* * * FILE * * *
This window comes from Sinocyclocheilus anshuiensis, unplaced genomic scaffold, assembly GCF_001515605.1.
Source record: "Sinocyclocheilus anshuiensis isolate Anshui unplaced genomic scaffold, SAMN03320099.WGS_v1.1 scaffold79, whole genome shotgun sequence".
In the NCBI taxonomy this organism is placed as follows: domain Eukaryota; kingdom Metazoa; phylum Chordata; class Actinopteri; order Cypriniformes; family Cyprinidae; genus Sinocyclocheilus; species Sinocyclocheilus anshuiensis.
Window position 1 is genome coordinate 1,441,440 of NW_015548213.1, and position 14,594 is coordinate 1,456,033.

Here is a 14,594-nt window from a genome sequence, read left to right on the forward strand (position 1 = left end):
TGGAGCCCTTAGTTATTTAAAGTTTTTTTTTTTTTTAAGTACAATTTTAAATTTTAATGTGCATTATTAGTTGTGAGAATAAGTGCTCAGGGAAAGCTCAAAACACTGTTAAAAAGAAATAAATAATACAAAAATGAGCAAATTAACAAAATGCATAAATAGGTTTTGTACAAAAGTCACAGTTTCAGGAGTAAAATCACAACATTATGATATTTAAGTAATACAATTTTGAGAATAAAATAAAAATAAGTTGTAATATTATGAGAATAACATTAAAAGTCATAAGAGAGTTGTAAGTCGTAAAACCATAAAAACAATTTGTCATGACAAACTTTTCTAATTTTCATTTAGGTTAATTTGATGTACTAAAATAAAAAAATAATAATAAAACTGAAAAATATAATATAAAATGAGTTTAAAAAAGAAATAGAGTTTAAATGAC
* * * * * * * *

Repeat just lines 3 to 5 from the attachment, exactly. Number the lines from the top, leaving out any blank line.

In the NCBI taxonomy this organism is placed as follows: domain Eukaryota; kingdom Metazoa; phylum Chordata; class Actinopteri; order Cypriniformes; family Cyprinidae; genus Sinocyclocheilus; species Sinocyclocheilus anshuiensis.
Window position 1 is genome coordinate 1,441,440 of NW_015548213.1, and position 14,594 is coordinate 1,456,033.

Here is a 14,594-nt window from a genome sequence, read left to right on the forward strand (position 1 = left end):